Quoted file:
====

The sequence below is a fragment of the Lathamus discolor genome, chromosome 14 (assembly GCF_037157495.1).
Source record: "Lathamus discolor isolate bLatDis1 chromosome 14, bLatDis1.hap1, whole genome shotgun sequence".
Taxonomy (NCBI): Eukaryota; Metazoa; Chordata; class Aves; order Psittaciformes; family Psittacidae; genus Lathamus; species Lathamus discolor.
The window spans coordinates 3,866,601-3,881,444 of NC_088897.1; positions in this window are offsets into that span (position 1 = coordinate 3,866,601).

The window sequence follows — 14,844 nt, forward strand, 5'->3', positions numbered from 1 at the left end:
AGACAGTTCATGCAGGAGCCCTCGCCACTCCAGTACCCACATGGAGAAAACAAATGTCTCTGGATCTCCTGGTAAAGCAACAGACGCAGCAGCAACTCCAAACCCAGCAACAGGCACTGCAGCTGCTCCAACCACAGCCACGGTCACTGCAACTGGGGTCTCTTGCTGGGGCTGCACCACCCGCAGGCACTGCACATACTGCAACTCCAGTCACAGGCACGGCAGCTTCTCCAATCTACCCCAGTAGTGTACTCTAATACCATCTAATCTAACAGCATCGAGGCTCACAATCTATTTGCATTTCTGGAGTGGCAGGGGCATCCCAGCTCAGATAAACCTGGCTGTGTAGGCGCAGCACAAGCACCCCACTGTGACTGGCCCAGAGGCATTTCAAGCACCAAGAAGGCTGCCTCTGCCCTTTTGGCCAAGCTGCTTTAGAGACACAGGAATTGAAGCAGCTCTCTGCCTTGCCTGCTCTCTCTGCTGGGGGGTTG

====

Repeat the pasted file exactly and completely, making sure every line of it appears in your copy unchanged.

The sequence below is a fragment of the Lathamus discolor genome, chromosome 14 (assembly GCF_037157495.1).
Source record: "Lathamus discolor isolate bLatDis1 chromosome 14, bLatDis1.hap1, whole genome shotgun sequence".
Taxonomy (NCBI): Eukaryota; Metazoa; Chordata; class Aves; order Psittaciformes; family Psittacidae; genus Lathamus; species Lathamus discolor.
The window spans coordinates 3,866,601-3,881,444 of NC_088897.1; positions in this window are offsets into that span (position 1 = coordinate 3,866,601).

The window sequence follows — 14,844 nt, forward strand, 5'->3', positions numbered from 1 at the left end:
AGACAGTTCATGCAGGAGCCCTCGCCACTCCAGTACCCACATGGAGAAAACAAATGTCTCTGGATCTCCTGGTAAAGCAACAGACGCAGCAGCAACTCCAAACCCAGCAACAGGCACTGCAGCTGCTCCAACCACAGCCACGGTCACTGCAACTGGGGTCTCTTGCTGGGGCTGCACCACCCGCAGGCACTGCACATACTGCAACTCCAGTCACAGGCACGGCAGCTTCTCCAATCTACCCCAGTAGTGTACTCTAATACCATCTAATCTAACAGCATCGAGGCTCACAATCTATTTGCATTTCTGGAGTGGCAGGGGCATCCCAGCTCAGATAAACCTGGCTGTGTAGGCGCAGCACAAGCACCCCACTGTGACTGGCCCAGAGGCATTTCAAGCACCAAGAAGGCTGCCTCTGCCCTTTTGGCCAAGCTGCTTTAGAGACACAGGAATTGAAGCAGCTCTCTGCCTTGCCTGCTCTCTCTGCTGGGGGGTTG